Bix’s focus on Hirohito is odd, because he often notes that the real fault with Japan’s political system was that too many independent actors – the navy and army (two institutions, not one), elder statesmen, the cabinet, the palace functionaries – all scheming and manipulating, many with the ability to nudge or shove events in one direction or another, independent of the others, and independent of any ultimate central authority. Bix’s mission is to paint Hirohito as the central authority with actual power to decide and correct, but at many points he observes that in fact there was no central authority. This too was the real way the Meiji constitution worked. Meiji himself was a nominal emperor, but controlled by loose and undefined networks of oligarchs. What does Bix say changed that to put Hirohito in actual command and control?

I see Hirohito as being one among many people with input into policy decisions, and by no means the most important or authoritative. When one considers his enforced isolation from ordinary social interaction from the moment of his birth (very well told by Bix), it is hard to hold him accountable as one might a person who had an ordinary upbringing and adult relationships. However, as I have said, listeners and readers will have to decide for themselves.

The narrator was not really suitable. His ordinary reading voice sounds like someone from the Beverly Hillbillies (if anyone remembers that show). When reading quotations, he adopts a mild and irritating falsetto. I know many narrators think they have to use funny voices for reading quotations, but with the better narrators it is clear when they are reading the main text, and when they are reading quotations.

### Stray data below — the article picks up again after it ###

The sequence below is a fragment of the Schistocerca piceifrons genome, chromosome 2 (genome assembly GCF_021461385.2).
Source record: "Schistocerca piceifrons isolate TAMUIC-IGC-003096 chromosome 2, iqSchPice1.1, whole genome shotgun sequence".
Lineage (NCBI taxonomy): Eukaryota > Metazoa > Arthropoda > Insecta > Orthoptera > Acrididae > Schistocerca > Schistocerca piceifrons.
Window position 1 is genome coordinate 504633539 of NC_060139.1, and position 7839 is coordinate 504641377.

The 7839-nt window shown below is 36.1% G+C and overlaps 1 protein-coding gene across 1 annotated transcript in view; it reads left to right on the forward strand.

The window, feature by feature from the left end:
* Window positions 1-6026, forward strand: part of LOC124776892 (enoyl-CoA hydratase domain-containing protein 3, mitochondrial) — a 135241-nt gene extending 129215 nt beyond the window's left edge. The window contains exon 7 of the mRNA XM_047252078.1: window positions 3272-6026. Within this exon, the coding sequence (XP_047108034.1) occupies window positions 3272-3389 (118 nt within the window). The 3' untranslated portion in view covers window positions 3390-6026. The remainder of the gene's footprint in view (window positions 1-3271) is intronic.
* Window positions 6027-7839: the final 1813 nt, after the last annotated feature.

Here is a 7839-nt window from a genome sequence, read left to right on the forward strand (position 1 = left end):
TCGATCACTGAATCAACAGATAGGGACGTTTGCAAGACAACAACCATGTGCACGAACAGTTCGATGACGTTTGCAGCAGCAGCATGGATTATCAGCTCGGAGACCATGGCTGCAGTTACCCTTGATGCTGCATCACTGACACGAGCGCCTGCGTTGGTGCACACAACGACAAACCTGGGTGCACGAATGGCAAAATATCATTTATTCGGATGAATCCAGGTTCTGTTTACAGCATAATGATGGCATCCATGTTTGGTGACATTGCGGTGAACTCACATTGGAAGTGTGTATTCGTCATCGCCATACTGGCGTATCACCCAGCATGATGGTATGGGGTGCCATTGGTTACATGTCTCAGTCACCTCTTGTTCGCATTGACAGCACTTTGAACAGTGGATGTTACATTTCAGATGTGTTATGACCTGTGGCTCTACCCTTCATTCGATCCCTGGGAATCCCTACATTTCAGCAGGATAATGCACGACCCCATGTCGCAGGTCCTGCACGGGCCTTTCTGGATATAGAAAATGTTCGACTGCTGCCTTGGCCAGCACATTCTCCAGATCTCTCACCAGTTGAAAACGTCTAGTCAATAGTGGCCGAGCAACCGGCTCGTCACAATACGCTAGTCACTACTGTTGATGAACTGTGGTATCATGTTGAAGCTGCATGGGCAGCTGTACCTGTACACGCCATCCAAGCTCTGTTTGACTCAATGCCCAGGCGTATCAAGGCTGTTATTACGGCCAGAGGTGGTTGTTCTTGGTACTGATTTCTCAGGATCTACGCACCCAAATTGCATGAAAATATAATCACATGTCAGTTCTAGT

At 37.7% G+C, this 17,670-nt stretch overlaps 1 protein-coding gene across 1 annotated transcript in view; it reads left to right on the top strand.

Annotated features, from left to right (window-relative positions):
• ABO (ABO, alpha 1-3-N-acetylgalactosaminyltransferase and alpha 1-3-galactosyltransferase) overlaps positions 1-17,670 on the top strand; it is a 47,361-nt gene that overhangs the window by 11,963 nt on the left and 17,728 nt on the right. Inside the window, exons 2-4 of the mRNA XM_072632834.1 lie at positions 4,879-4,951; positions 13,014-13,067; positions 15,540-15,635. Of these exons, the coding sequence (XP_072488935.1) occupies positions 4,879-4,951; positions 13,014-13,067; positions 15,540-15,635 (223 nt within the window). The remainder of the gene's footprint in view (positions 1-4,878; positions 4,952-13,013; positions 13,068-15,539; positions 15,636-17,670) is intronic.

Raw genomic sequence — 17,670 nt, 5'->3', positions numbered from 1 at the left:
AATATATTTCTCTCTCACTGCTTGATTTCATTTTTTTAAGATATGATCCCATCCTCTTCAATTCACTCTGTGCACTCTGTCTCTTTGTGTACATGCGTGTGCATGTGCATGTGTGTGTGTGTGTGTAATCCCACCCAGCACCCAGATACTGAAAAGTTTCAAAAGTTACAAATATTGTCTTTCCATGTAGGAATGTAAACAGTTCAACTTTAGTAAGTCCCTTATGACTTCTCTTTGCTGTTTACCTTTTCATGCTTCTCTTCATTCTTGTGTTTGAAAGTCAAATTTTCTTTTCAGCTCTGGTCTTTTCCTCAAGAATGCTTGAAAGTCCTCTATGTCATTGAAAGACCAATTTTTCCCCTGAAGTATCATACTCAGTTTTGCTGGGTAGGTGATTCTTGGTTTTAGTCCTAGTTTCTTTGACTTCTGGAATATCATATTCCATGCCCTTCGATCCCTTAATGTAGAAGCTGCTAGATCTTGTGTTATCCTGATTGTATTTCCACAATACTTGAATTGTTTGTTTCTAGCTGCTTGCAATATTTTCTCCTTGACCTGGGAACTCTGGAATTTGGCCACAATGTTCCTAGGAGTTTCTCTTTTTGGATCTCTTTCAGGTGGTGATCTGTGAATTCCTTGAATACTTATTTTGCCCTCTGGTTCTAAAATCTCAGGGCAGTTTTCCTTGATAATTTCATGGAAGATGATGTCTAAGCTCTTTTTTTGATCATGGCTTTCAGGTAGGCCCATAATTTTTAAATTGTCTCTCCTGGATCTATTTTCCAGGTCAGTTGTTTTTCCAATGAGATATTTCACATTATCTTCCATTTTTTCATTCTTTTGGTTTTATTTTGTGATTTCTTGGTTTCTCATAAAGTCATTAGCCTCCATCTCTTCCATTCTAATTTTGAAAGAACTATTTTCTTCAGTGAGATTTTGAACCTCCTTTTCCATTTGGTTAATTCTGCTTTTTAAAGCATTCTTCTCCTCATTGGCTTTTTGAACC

2 of 2 people found this review helpful

An Important Book, Entirely Inappropriate Narrator

Overall
5 out of 5 stars
Performance
1 out of 5 stars
Story
5 out of 5 stars

Reviewed: 2018-12-01

This is an extremely important book, not only for those interested in the founding of America, but also for those who wish to understand the origins of the problems of race we face today. Unfortunately, the narrator was wholly unsuited for this book. Most sentences begin with a syllable or two in a falsetto before returning to a normal register. Perhaps this is intended to be interesting, but it comes across as chirpy and jolly. Quite jarring considering the serious and grim subject matter of much of the book. I can't finish it. I will read the book instead.